English Court of Appeal Previews Cross-Border Insolvency Gibbs Rule Fight

English Court of Appeal Previews Cross-Border Insolvency Gibbs Rule Fight
Jan 08, 2019

English Court of Appeal Previews Cross-Border Insolvency Gibbs Rule Fight

On the road to confirming a cross-border debt restructuring plan, the Gibbs rule remains a nasty pothole requiring careful navigation to avoid significant damage. All the while, the motorists exclaim, sometimes angrily and sometimes wistfully, 'Why don’t they just fix this?!'. In the recent Bakhshiyeva v Sberbank of Russia case,1 the English Court of Appeal didn't have to decide whether the pothole needs resurfacing but did give a preview of the fight over the future of the Gibbs rule that looks to be headed to the UK Supreme Court.

Attention to the Gibbs rule has increased in recent years, and some of the leading academic commentators and practitioners in cross-border insolvency law have criticized it. In this article, we look at what the Court of Appeal made of those criticisms in Bakhshiyeva and some of the issues that the Supreme Court may grapple with on an appeal if the Gibbs rule is challenged directly.

The Gibbs Rule: Victorian Law Meets Modern Insolvency

Named after the 19th century English Court of Appeal decisio Antony Gibbs & Sons v La Société Industrielle et Commerciale des Métaux,2 the Gibbs rule is a private international law rule stating that only the proper law of a contract can discharge or modify the liabilities under the contract.3 Illustrating the rule in Gibbs itself, the English court permitted the plaintiff to sue the defendant on an English contract, notwithstanding that the defendant had been subject to a French liquidation that, under French law, discharged the contractual liability. English courts have repeatedly reaffirmed the rule, including the Supreme Court just this past year in Goldman Sachs International v Novo Banco SA.4 Other jurisdictions influenced by English law also follow the rule, including Canada and Hong Kong. Although there does not appear to be any references to Gibbs in the reported cases, it is generally agreed by practitioners that the rule would be applicable in the Cayman Islands.

In the international insolvency context, the impact of the rule is that a court in a Gibbs jurisdiction will only recognize the discharge, compromise or modification of a contractual debt in a foreign proceeding where the foreign proceeding was governed by the proper law of the contract or the creditor submitted to the foreign jurisdiction. Where creditors holding foreign law governed debt refuse to submit to or participate in the main restructuring proceeding, debtors can therefore be forced to incur the expense of parallel proceedings in different jurisdictions or run the risk of those creditors performing an end run around the restructuring efforts in jurisdictions where courts will not recognize the discharge.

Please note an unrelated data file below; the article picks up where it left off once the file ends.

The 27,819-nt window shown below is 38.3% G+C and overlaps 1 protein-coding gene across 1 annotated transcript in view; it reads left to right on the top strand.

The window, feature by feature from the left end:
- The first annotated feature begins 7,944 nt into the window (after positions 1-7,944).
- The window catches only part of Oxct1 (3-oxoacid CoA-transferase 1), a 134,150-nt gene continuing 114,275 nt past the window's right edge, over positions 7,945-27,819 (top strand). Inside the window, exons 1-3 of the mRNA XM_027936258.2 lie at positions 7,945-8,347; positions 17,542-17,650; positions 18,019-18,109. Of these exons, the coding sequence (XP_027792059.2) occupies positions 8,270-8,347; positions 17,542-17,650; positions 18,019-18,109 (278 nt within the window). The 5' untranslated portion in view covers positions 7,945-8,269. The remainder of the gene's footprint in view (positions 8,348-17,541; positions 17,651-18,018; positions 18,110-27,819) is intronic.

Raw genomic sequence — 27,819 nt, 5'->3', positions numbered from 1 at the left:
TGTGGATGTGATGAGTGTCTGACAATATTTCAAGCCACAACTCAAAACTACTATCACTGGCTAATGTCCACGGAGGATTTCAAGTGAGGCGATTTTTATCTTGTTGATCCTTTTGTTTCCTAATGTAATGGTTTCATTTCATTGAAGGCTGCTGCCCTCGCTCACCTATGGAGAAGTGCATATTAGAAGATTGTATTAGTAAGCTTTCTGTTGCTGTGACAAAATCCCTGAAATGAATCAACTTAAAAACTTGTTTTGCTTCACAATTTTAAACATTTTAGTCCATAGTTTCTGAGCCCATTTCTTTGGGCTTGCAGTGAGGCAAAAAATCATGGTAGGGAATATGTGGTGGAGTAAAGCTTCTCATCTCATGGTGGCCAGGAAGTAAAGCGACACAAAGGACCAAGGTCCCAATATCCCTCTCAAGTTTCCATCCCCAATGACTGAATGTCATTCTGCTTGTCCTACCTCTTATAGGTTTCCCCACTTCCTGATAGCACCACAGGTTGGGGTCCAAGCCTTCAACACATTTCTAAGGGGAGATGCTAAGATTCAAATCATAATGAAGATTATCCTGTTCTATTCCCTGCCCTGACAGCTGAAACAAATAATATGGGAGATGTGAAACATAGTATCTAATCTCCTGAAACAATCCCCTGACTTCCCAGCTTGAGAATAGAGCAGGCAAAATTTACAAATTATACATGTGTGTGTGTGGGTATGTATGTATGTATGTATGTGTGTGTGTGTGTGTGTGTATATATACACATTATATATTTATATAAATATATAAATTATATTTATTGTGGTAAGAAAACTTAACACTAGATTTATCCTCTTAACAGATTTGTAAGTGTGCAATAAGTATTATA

The Court of Appeal's Judgment in Bakhshiyeva

In Bakhshiyeva, the foreign representative of OJSC International Bank of Azerbaijan sought a permanent stay against certain creditors of the bank holding debt governed by English law.

The bank was subject to an insolvent restructuring proceeding under Azeri law that compromised all the bank's debts, including those governed by non-Azeri law. Certain creditors holding English law debt refused to participate in or submit to the Azeri proceeding and relied on the Gibbs rule for the position that they were entitled to pursue their claims in England against the bank without regard to the Azeri restructuring. The foreign representative hoped to restrain the creditors by having the English court grant relief under the Cross-Border Insolvency Regulations 2006.5

The continued correctness or scope of the Gibbs rule was not at issue before the Court of Appeal. The parties agreed that the Court was bound by the rule, although the foreign representative reserved her right to challenge it at the Supreme Court if necessary.6 The case actually turned on the English court's statutory powers: could it grant an indefinite stay of proceedings under the Cross-Border Insolvency Regulations that would both effectively deprive the creditors of their English law rights and continue to have effect even when the foreign proceeding terminated? On this issue, the Court concluded that the procedural nature and intent of the relief permitted under the Regulations precluded using the power to permanently disable substantive rights, and that in any event procedural relief to support the foreign proceeding could not subsist after the foreign proceeding served its purpose.7